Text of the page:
In a perfect world, all software would deliver excellent user experience, be free of bugs, never crash, do what you expect, and just work well.
This is not a perfect world.
There is a huge range in terms of the quality of software that is written and released to users.
I love to praise software that works well, and curse software that is doesn’t work right or as expected. More and more, though, I’ve been thinking about what causes software to end up either “good” or “bad”.
Why Most Software Sucks
On one hand, I completely agree with the assessment that We Make Shitty Software.. With Bugs!
I argue that there are two main reasons for bad quality software:
- Bad Developers & Designers
- Business constraints on budget & time
For this article, when I talk about software quality, I’m referring to what a users experiences – not the source code quality. I’ll talk about code quality towards the end a bit more.
Bad Designers & Developers
Even most mediocre designers & programmers should be able to produce decent quality software given enough time.
I’m not a graphic designer. I could probably produce some good graphic design for a website if I had a lot of time to work on it. I’d need to review a lot of examples of good design, learn a graphics program well, and go through a lot of trial and error. Ironically (or maybe not) I’d probably try and find some good designers to help me if I wanted to speed up the process. However, this would take a long time. Also, no one in their right mind would pay me to do it, as it would be much cheaper and faster to hire a good designer.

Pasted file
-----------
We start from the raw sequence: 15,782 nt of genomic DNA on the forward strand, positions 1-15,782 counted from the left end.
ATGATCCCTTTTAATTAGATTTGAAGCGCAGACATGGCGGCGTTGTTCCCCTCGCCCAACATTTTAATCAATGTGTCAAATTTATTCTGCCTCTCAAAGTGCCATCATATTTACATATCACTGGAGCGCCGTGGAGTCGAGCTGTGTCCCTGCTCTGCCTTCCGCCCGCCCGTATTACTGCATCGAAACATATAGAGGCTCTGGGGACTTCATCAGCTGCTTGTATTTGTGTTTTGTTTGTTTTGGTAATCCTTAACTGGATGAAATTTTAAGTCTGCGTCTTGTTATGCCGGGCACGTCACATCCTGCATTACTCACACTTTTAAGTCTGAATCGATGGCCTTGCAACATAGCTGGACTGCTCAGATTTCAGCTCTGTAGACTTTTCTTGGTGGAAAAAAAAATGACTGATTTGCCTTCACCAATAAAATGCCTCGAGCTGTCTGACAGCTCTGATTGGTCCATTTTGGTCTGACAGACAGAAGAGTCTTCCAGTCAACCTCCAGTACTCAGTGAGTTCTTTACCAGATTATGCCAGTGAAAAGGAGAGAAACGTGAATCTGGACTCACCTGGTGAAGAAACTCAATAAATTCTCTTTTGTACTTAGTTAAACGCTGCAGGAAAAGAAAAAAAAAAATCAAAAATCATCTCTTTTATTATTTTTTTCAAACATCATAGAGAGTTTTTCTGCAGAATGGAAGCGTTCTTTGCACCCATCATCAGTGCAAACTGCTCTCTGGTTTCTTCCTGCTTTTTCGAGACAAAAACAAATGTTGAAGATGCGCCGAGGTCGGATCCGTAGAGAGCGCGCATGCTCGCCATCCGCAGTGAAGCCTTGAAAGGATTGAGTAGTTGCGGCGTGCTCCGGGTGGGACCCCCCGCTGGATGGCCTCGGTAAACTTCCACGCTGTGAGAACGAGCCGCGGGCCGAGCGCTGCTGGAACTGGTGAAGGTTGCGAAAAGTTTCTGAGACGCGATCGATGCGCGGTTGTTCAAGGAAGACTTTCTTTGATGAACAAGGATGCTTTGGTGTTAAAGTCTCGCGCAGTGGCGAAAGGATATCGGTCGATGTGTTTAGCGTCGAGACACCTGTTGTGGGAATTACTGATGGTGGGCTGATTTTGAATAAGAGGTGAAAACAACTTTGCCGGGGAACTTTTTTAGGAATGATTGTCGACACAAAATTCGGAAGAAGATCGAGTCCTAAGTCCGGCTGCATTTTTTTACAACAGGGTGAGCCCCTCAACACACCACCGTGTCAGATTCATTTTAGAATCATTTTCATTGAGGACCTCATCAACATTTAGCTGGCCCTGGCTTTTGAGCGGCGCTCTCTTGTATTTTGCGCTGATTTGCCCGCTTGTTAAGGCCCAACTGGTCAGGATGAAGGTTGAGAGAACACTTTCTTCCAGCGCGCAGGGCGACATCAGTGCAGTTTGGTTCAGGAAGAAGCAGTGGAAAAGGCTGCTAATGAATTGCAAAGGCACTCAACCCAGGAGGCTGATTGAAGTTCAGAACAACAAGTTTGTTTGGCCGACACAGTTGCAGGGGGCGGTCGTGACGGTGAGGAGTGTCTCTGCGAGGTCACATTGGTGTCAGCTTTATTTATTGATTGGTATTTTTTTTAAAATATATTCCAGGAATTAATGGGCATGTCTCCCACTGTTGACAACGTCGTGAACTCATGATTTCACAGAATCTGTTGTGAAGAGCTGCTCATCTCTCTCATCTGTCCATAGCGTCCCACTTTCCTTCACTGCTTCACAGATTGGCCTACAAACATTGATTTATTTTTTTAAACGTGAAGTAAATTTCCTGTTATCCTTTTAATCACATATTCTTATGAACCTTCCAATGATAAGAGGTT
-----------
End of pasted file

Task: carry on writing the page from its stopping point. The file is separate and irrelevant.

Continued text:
A similar thing goes for programmers. I’ll bet most mediocre programmers can create a piece of software that is free of major bugs, performs decently well, has good validation of user inputs, and behaves as expected. However, it might take them 10 times as long as a better programmer for the same level of quality.
If your designers or developers are bad enough, then the amount of time it would take for them to produce good quality designs & software would probably be so long it would be ridiculous and impractical. In this case, you’ll always be settling for whatever crap they can produce in a reasonable amount of time.
Budget & Time Constraints
Even if you’ve got great programmers & designers, it still takes them a good amount of time to produce high quality software.
It is extremely hard and expensive to produce very high quality software, with excellent user experience, that works on all platforms that a user tries/wants to run it on, and behaves the way a user expects throughout.
For most businesses (and products) this will remain a fantasy. But this doesn’t mean your product will fail.
Look at Words with Friends. That app is and has always been buggy as hell, has pissed me off repeatedly, and I’ve sworn out loud, “This app is a buggy piece of shit.” However, I kept using it. Tons of people keep using it. Zynga bought the company that made it, and Zynga is now valued in the billions. But I digress …
You want to focus on creating something creates value. In business terms, your market is the most important. If they demand bug-free, very high quality software, and it will be profitable for you to make it, then you should create just that. But if you’re in a hurry, short on cash, and just need certain features to work well, then it’s OK to take shortcuts. The perfectionists (like myself) will still bitch, but who cares about them anyway ;–) As long as they’re the minority.
The biggest advice in this area that I can give is that if you are the one making the budget & scheduling decisions, make sure you know exactly what level of quality you want or need and figure out what it will take to reach your target in terms of money & time. Of course, a couple of caveats:
- you’ll probably need a lot of input from your developers & business analysts on this if you’re just managing the project